News - Updated on April 7, 2022

In 2012 Deus Ex: Human Revolution tried to turn it into a movie. There were interested people, they sketched out a script for the film adaptation, but in the end the idea fell apart. Ten years later, excerpts from that script appeared on the Web, along with a number of details about the failed movie.

Details shared by Scott Kinney, Producer Prime Universe Productions. Then he worked for the company that owned the film rights. Deus Exand helped to promote the project in the production chain – including by looking for screenwriters.

Write a film version Human Revolution entrusted to Scott Derrickson (Scott Derrickson) and C. Robert Cargill (C. Robert Cargill) – by that time they distinguished themselves in horror “Sinister”. Derrickson was also supposed to direct. According to Kinney, the duo had a good understanding of the world Deus Ex, and Derrickson was able to break the curse of video game adaptations and make a great adaptation. Kinney dreamed of casting Bradley Cooper as Adam Jensen and Stephen Lang as antagonist Lawrence Barrett.

But the studio CBS Moviesunder the control of which they were going to shoot Human Revolution, began to hesitate – the film did not fit into their strategy at that moment. Derrickson and Cargill switched to “Doctor Strandza”and screening Deus Ex fell apart, Kinney recalls.

Bradley Cooper, whom the producer wanted to cast as Jensen.

Kinney also provided journalist Kirk McKeand with a version of the script. McKind reviewed the work and asked Kinney a few questions. It turned out the following:

  • Some episodes in the script sound cruel, but the film did not have an “adult” rating. Then Deadpool had not yet been released, and most film studios felt that the high age limit hit the box office too hard. According to Kinney, if Deus Ex filmed now, then he could easily use the “adult” rating.

  • There is at least one fairly large deviation from the game in the film’s script:
    • In the original, Adam Jensen survives the attack and ends up near death. He is saved through body augmentations, but Jensen did not ask for this – hence his famous phrase.

    • In the script for the movie, Adam wakes up in the hospital, but he doesn’t have his augmentations yet. He himself asks for Typhoon technology to be implanted in him in order to avenge his beloved, who, he believes, died as a result of the attack. That is, there is less reason to use I never asked for this in the film adaptation.

  • As McKind writes, the subsequent events of the film are close enough to the events of the game: there is a TV presenter line, and the dirty secrets of Sharif, and the Daedalus project.

  • All changes in the script were coordinated with the studio Eidos Montrealdevelopers Human Revolution. According to Kinney, each version of the story was tested by the creators of the game, they left their comments and, in general, were very pleased with the way the filmmakers turned out. “Everyone liked the final result. Everyone. That’s the tragedy of the situation,” Kinney says of the film’s cancellation.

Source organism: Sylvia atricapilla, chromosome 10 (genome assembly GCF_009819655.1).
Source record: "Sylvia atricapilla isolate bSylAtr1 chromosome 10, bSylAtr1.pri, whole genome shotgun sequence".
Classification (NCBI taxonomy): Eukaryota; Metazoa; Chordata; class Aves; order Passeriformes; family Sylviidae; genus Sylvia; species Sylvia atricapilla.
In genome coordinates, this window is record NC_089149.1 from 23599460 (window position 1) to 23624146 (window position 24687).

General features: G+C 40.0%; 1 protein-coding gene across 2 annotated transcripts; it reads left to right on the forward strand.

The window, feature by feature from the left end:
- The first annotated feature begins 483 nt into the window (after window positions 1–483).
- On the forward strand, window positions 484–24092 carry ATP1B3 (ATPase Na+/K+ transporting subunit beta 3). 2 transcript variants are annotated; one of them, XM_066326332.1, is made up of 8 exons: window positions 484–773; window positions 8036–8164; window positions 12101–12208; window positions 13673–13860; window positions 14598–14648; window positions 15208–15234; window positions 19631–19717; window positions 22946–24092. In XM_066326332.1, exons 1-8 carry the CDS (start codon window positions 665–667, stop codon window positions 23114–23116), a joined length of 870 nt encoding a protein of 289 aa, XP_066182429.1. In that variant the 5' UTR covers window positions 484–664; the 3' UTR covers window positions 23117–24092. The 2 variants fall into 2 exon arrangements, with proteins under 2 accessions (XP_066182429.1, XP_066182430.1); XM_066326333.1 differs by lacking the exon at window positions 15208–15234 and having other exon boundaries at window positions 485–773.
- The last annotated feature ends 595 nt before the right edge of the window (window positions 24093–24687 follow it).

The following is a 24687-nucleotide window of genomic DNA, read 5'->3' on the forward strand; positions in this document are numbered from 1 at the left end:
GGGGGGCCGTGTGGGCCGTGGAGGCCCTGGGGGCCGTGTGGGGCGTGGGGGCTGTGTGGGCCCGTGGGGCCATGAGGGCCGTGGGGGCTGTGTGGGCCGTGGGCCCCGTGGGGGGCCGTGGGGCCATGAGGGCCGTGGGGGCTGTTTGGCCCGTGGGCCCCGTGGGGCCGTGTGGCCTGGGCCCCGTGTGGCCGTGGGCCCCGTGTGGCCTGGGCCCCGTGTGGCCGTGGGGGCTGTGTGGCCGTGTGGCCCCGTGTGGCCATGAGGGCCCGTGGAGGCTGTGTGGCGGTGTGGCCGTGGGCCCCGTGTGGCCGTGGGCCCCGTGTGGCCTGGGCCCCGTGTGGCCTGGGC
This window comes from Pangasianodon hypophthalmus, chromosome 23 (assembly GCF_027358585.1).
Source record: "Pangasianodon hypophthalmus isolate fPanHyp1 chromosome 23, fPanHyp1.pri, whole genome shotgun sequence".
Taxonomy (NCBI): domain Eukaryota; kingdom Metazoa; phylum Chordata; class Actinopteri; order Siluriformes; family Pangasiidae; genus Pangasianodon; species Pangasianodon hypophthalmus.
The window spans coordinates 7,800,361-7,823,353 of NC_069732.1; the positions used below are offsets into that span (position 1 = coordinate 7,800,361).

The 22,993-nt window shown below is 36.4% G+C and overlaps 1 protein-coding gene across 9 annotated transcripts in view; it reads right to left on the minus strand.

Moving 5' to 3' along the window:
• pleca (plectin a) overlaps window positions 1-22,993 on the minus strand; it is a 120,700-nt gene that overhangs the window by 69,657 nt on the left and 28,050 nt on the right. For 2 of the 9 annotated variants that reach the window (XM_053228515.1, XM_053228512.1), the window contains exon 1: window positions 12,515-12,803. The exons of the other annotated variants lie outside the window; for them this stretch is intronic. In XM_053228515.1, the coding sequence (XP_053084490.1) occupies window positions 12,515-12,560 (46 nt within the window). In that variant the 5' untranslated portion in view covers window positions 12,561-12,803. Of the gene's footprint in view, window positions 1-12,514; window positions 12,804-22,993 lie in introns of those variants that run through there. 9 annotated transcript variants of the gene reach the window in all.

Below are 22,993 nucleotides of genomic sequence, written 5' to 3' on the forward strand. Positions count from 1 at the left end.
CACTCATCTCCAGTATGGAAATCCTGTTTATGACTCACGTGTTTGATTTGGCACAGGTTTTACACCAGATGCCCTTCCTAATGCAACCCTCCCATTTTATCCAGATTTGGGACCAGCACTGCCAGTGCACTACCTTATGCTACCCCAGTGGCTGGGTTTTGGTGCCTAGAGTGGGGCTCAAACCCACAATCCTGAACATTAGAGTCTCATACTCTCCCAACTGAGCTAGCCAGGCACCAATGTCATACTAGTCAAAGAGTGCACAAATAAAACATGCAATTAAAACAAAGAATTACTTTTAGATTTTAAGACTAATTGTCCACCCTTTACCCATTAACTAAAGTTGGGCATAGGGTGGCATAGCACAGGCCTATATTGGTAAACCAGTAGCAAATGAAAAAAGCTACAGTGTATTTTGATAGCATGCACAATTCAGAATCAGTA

However, McKind caught on to one moment that seemed strange to him. Here is a piece of the script (it seems to be from the final fight):

Megan hears Jensen’s voice through the earpiece. Her gaze rests on the flickering code as Elena approaches.

Megan (to Jensen and herself): “Get up!”

Jensen: “I can’t. My systems are failing.”

Megan’s gaze falls on the cannon, lying a few meters away from her. Jensen looks at Barrett, who is loading his minigun.

Megan: “You’re human.”

Jensen is filled with a calmness we’ve never seen before. The kind that comes with the liberating realization that everything you thought about yourself turned out to be wrong, and now you understand the truth.

Jensen (quietly, to himself): “Get up, Jensen.”

Barrett (points minigun): “What did you say?!”

Jensen: “I’m not like you, Barrett.”

Barrett: “You’re fucking Aug too!”

Jensen: “Yes. But…”.

Barrett: “What’s the ‘but’?”

Jensen moves, runs straight for Barrett!

Barrett pulls the trigger as Jensen jumps, releases the blade from his right hand and cuts off Barrett’s arm cleanly. Barrett roars as his gun arm drops. He swings his other hand at Jensen. Jensen rolls, grabs the minigun arm, guides it…

Jensen: “I never asked for this.”

…And Jensen shoots!

Bullets go straight for Barrett’s head. It falls with a dull sound.

The phrase “I never asked for this” in the context of the script, where Jensen himself asked for augmentations to be implanted in him, sounds silly, McKind points out. This, of course, is fan service, but it contradicts the events of the film. “Looks like it’s a signature Hollywood quip that was added to the revised version of the draft. It’s hard to avoid things like that completely,” Kinney threw up his hands.

In general, McKind speaks about the screenplay script Human Revolution with warmth: there is a bit of a cliché there, it’s a pity that the “adult” rating was not planned, but in general everything sounded promising. You can read other excerpts from the script in the original material.

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